8 Tips for Shoveling Snow

With the first snowfall hitting our area and freezing temperatures on the way, here’s some tips for removing snow safely and effectively.

Stretch First

Don’t be in a hurry to get outside. Stretch thoroughly using the same sorts of moves that runners, mountain bikers and other athletes use. Stretch your hamstrings, stretch your back, and stretch your shoulders. Then dress in removable layers, grab your shovel and resist the urge to fly at the white stuff just to get the job done. Pace yourself. Start slowly and ramp up to speed.

Maintain Proper Posture

A. Use your leg muscles as much as possible – push snow when you can and use your legs to lift when you can’t push it.
B. Keep your back straight as you move from the squat position to the upright position.
C. Use your shoulder muscles as much as possible.
D. Hold the snow shovel as close to your upper body as possible.
E. Keep one hand close to the shovel blade for better leverage.
F. Don’t twist your upper body as you throw snow.

Use The Shortest Distance

Consider that everything from a driveway to a patio to a walkway is really a rectangle, and rectangles have a center point. Move the snow from the center of the rectangle to the nearest edge.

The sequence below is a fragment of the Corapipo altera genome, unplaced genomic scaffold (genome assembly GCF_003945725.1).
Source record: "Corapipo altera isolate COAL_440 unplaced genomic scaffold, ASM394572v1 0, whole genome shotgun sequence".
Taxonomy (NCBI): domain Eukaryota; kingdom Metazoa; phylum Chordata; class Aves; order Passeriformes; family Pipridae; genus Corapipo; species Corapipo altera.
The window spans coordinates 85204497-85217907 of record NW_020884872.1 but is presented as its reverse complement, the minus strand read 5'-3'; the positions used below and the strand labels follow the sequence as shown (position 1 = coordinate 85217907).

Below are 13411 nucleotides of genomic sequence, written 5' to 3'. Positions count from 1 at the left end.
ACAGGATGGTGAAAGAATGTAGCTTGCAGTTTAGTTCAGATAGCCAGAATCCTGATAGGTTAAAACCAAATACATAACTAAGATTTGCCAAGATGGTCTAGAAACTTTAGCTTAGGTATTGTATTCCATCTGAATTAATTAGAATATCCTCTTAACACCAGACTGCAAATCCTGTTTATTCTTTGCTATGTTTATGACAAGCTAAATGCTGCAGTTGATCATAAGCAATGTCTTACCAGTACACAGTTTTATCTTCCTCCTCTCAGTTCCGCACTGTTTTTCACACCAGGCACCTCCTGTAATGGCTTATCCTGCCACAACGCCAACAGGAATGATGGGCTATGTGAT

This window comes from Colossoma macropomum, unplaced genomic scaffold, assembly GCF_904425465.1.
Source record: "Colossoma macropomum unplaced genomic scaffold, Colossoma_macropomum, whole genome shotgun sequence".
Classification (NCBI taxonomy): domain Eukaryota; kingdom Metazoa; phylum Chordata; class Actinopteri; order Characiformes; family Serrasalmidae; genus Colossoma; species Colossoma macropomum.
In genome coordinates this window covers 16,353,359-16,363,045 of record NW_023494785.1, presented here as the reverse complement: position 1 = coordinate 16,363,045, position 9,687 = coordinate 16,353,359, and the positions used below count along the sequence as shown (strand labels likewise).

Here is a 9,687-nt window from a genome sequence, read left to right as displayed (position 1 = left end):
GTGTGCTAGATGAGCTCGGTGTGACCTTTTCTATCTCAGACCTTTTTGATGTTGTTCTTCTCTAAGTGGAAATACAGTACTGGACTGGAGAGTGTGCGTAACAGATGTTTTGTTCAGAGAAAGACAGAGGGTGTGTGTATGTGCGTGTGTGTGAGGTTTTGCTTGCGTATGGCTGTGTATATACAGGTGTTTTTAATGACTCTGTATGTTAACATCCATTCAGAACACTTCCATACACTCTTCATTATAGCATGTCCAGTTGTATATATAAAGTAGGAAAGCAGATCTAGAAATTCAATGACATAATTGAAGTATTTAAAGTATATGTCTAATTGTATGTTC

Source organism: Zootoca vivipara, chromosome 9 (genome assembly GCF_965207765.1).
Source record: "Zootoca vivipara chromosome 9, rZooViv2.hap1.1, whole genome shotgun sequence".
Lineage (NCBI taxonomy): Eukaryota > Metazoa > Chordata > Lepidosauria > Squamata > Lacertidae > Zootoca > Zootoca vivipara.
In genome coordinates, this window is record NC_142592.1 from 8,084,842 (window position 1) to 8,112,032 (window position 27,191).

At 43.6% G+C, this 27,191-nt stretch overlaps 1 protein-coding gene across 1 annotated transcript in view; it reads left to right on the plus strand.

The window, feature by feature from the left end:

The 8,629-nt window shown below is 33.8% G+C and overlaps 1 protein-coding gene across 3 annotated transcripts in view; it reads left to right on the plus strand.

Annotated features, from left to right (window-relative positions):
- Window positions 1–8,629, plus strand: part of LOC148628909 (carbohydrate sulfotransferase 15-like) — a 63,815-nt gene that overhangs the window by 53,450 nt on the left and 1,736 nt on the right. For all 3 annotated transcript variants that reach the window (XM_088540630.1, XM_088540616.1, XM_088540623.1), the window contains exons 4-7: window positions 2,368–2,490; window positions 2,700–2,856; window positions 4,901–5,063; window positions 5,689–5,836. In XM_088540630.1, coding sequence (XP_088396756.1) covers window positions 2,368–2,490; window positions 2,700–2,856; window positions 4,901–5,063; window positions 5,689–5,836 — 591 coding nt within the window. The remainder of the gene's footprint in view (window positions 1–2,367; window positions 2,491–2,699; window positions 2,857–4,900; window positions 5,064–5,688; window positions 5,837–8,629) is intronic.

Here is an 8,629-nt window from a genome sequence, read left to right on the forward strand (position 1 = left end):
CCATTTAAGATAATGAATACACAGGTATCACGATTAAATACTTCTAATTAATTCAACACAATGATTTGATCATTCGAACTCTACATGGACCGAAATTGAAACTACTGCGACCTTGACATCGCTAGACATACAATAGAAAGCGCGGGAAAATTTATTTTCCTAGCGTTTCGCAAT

Keep Hydrated

Take bottles of water out with you and keep them accessible, either in the car or on the front stoop or somewhere else convenient.

Rest Frequently

Clearing an area by hand means that you may lift and carry anywhere from hundreds of pounds to tons of snow.

Don’t Overuse De-Icers

Once the area is clear, all you need is a thin scattering of de-icer to keep it that way. If you’re scattering by hand, throw the salt, pellets or granules low along the ground so they bounce and roll into a uniform layer.

Maintain Your Equipment

The front edge of a snow shovel takes a beating. If it’s metal, hammer it straight when it gets bent; if it’s plastic use a utility knife to carve off the burr that forms on its end. Tighten a loose handle by driving a large hex head sheet metal screw through the blade socket and into the handle.

Stretch Again

Stretch gently when you’re done and use an ice pack and ibuprofen to take care of inflamed muscles. Rest and remain hydrated.

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About the author: Joe Fiorilli